No Miracles Either

As for the so-called miraculous qualities of coffee grounds (they’re said to ward off harmful insects, prevent soil diseases, etc.), they’re just an old garden myth. Coffee grounds are simply a compostable waste like any other, neither better nor worse. Read The Truth About Coffee Grounds to learn more.

Fertilize Weekly… Weakly


Here’s an easy fertilizing tip for container plants, either indoors or out. Rather than fertilize monthly, the frequency usually recommended for soluble fertilizers, why not fertilize with each watering, but at a lower dose? For many plants, that would be about once a week.

The dose needs to be low, about 1/4 the usual requirement. So, if the fertilizer label recommends diluting one teaspoonful of fertilizer in a quart/liter of water per month, just add about one quarter of a spoonful of fertilizer before your weekly watering. You could even leave out an appropriately-sized measuring spoon near where you store your watering can just for that purpose.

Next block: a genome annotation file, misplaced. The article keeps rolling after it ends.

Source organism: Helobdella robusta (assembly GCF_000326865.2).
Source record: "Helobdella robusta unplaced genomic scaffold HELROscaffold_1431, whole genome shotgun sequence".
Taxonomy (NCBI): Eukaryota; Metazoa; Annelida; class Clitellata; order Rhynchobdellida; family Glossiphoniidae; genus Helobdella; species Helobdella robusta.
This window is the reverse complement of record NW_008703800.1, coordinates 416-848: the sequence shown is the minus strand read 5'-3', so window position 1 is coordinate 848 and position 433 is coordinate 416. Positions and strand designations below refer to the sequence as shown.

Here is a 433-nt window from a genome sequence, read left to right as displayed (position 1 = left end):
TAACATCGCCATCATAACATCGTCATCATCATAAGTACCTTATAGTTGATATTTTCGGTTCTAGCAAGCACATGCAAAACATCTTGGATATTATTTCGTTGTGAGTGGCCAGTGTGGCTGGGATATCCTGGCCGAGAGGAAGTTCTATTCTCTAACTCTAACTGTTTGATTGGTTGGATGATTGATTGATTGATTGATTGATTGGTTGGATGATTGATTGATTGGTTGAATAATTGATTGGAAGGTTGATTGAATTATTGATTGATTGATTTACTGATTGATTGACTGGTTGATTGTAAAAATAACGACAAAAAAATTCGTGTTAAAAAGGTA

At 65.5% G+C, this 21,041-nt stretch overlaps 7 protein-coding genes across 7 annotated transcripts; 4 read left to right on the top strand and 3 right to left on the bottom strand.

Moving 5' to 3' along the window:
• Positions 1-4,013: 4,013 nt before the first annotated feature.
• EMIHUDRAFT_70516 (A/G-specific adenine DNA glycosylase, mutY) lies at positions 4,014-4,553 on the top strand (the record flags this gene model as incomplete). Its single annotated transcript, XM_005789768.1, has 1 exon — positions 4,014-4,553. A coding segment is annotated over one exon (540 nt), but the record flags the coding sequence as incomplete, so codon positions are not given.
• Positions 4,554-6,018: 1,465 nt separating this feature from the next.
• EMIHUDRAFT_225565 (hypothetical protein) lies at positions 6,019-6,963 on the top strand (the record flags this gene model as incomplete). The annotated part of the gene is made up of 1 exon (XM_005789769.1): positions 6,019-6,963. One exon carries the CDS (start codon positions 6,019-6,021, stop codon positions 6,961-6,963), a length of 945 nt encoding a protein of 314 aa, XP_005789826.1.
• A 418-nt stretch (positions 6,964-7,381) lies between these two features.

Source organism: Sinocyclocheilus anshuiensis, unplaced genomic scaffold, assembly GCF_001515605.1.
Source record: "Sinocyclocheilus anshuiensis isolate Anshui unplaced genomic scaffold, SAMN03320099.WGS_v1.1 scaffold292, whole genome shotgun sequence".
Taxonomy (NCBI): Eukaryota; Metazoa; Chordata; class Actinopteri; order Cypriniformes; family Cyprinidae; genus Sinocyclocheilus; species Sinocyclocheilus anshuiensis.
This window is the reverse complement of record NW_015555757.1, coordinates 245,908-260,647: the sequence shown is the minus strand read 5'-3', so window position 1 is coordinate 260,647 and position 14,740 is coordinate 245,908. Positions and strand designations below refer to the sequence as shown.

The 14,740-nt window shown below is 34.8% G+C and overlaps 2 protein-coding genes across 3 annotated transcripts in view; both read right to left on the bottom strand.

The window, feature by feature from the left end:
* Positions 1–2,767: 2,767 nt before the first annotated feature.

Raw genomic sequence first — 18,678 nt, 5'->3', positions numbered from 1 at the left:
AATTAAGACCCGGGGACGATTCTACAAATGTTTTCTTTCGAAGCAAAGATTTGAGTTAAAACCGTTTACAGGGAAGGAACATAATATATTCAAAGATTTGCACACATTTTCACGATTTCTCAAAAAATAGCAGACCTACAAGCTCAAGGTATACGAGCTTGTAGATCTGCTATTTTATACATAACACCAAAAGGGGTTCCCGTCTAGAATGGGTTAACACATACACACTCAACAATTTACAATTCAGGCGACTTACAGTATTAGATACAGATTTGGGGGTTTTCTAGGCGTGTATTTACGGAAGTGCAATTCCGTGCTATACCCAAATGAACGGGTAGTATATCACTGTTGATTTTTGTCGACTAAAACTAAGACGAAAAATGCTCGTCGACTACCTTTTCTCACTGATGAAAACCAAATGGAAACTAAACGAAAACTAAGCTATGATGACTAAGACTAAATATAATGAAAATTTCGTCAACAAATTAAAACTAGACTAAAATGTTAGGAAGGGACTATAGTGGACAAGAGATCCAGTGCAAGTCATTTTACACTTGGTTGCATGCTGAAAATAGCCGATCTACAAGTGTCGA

The main advantage of this method is that it quickly becomes a routine. Unlike a once-a-month treatment you’re likely to forget half the time, it’s soon part of your normal watering process and you’re unlikely to forget. 

Also, plants actually grow better under a constant fertilization program (which is what professionals would call this). Monthly feeding tends to encourage the plant to grow by spurts; it bursts into growth after its monthly feeding, then slows do as minerals become rare after two or three weeks. This can result in an unequal appearance. With constant fertilizing, there are always minerals to be had and plants grow more evenly.